Bossier City Councilman James “Chubby” Knight (R-Dist. 5) knows something about the speed of a downward skid. In less than 24 hours, Knight went from being a popular city councilman and possible 2013 Bossier Mayoral candidate to a man fighting for his political life, after being taken into custody on two counts of bank fraud.
According to police, the arrest came after a three-and- a- half month investigation. The investigation determined Knight cashed a counterfeit cashier’s check for $3980 and two bogus money orders for $975 at two separate banks in Bossier City in August knowing that each was fraudulent, police said. Results of the investigation were submitted to the Bossier Parish District Attorney’s Office, which concurred with the investigation’s findings and determined that the charges were warranted. Bossier City police then secured a warrant for Knight’s arrest.
Upon learning of the charges, Knight turned himself in to the Bossier City Police Department. He was accompanied by his attorney, Joel Pierce. He was then transported by unmarked car to Bossier Maximum Security facility in Plain Dealing, where he was booked. His bond was set at $1,000 - $500 per count.
For a man who holds security clearance from the U.S. Transportation Security Agency (TSA), and whose only run-in with the law came in 1973 when he and a friend were ticketed for running a stoplight in Bossier City, the entire episode has been unsettling at best.
Though Knight was charged with both counts Monday, the counts are mutually exclusive. One involves a counterfeit sweepstakes check, which Knight cashed at a local branch of
Capital One, the bank it was written on, and the other is in regard to two fraudulent money orders he received in a “secret shopper” scam.
In the case of the latter, Knight said in late August that he responded to an internet advertisement sent to his email address. He believed the query was legitimate, he said, because he has a friend in another state who works as a secret shopper. Knight emailed his resume to the bogus company, which in turn emailed him that he had been accepted into its secret shopper group. Not long after that, he received two money orders, each in the amount of $975, from the company. Instructions were to cash the money orders, take out $200 for himself, and then go to a Western Union office, pay the processing fees, and then wire the remaining money to California.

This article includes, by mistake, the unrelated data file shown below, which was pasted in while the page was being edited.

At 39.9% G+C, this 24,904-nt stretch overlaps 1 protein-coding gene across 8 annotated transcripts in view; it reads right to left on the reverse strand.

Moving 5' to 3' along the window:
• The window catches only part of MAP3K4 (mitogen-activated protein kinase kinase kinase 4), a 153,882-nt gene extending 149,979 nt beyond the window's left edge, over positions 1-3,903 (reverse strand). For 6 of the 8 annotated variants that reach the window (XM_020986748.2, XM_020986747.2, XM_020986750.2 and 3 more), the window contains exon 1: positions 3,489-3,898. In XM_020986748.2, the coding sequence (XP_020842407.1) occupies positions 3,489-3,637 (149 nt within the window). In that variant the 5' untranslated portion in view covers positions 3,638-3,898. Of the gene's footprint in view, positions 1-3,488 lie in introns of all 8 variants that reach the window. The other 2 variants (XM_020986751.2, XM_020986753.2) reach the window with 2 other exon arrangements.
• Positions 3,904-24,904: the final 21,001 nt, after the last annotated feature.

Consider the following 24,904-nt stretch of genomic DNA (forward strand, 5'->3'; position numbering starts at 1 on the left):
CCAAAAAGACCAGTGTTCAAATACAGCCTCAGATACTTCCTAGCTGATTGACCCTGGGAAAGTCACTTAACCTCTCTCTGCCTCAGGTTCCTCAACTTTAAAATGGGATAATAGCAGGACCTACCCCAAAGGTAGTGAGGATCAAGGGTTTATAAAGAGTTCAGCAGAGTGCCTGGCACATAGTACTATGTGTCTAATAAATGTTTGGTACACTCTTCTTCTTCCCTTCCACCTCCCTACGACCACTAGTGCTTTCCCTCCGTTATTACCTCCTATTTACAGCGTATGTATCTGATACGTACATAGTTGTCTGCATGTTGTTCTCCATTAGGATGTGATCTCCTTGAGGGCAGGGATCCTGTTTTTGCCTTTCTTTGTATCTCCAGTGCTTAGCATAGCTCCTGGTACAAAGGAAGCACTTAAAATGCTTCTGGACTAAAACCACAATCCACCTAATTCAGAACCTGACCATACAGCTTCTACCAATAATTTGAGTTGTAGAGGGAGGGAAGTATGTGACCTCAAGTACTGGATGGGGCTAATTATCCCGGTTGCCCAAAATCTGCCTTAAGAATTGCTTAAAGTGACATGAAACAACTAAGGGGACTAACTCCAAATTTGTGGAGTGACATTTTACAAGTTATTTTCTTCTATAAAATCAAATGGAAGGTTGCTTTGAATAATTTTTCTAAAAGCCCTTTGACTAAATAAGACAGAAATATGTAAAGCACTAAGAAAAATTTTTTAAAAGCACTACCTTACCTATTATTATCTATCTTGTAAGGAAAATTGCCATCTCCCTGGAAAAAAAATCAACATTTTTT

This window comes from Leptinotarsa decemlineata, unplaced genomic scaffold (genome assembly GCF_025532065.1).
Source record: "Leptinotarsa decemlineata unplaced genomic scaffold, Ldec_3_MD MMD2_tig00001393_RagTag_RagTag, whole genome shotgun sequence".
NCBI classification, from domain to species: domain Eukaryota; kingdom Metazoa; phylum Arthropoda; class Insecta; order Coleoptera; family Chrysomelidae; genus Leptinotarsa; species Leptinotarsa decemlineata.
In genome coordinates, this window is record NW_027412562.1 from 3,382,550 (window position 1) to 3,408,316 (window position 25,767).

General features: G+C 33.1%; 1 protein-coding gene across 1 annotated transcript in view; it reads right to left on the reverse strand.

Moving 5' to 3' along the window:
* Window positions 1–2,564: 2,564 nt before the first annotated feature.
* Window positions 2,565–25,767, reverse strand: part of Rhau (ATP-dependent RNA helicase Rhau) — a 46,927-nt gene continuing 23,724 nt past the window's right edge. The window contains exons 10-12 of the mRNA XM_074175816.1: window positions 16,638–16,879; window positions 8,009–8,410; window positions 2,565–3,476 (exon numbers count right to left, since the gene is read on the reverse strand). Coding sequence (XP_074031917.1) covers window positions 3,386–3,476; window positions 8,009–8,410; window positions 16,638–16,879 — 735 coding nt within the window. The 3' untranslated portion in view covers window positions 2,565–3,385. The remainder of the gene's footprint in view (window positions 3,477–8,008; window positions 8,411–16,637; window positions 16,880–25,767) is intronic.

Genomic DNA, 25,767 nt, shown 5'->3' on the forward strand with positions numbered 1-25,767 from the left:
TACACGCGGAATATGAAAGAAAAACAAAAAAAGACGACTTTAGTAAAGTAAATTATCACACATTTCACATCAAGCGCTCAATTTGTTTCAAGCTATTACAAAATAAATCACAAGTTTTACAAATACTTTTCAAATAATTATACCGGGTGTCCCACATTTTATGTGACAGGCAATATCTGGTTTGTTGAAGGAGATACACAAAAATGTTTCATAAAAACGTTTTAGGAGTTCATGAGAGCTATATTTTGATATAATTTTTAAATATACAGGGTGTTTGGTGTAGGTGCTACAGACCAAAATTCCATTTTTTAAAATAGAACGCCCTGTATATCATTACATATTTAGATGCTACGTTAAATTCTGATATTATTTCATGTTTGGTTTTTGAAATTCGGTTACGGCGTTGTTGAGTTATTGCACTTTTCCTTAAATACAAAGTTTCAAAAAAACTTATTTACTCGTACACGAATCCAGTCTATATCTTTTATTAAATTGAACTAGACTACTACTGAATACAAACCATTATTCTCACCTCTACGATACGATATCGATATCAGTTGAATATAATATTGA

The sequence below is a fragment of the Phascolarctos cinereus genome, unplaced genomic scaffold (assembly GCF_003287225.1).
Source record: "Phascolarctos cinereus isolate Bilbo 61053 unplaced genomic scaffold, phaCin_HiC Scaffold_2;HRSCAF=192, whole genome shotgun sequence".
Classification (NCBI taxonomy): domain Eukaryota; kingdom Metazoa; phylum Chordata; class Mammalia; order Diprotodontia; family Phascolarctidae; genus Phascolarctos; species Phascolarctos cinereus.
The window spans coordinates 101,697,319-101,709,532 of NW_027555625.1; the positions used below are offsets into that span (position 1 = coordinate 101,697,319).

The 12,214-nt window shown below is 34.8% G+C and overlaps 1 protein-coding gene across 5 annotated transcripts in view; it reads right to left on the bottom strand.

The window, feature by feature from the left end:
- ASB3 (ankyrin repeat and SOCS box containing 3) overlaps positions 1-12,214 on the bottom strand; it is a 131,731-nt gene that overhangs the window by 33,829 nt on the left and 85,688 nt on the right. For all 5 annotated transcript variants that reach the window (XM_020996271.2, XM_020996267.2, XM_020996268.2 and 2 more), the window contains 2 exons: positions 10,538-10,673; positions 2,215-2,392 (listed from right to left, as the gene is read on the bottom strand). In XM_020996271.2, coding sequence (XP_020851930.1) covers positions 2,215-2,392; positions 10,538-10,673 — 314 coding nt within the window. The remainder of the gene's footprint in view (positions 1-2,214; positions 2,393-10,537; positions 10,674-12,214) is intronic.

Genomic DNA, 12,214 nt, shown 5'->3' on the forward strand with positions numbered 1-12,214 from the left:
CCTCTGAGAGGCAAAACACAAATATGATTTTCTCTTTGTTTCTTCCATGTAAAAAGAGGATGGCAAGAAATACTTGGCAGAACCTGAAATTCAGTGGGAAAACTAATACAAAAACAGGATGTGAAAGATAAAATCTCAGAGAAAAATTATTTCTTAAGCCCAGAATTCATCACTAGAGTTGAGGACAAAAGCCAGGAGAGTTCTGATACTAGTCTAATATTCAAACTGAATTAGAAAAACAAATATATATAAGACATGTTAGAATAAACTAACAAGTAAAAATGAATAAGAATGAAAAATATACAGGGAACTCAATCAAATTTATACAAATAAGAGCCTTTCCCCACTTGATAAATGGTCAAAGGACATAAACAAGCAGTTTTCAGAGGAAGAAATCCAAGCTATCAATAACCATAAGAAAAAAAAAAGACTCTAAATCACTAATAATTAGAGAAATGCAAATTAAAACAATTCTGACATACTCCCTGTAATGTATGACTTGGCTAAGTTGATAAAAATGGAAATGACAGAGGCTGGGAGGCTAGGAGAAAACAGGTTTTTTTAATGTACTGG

He said he cashed the money orders at his bank, followed instructions that also included filling out a questionnaire on the customer service he received in wiring back the remainder of the money. It was only when a Fed Ex envelope arrived at his house early the next morning that Knight began to smell a rat. “When I opened the envelope,” he said, “there were seven money orders in it. Seven. And it amounted to a large amount of money.”
It was then that Knight gathered up the money orders and information he had and took them all to the late Johnny Wyatt, then Marshal of Bossier City. Wyatt examined the documents and walked with Knight to the Bossier Police Department. There, Knight gave the information to detectives regarding the secret shopper scam. Knight said it was during this investigation that he learned he was being investigated in another matter regarding the $3980 check he cashed in July.
Knight said he believed the check was the result of a sweepstakes he won from a company he had begun doing business with around the first of the year. “You buy a few trinkets from them and they enter you in a sweepstakes,” he said. After he received the check, while in his bank making an unrelated deposit to his account, he showed it to an officer, and did the same thing in another financial institution where he does business. Neither knew whether the check was valid, he said, but it looked valid.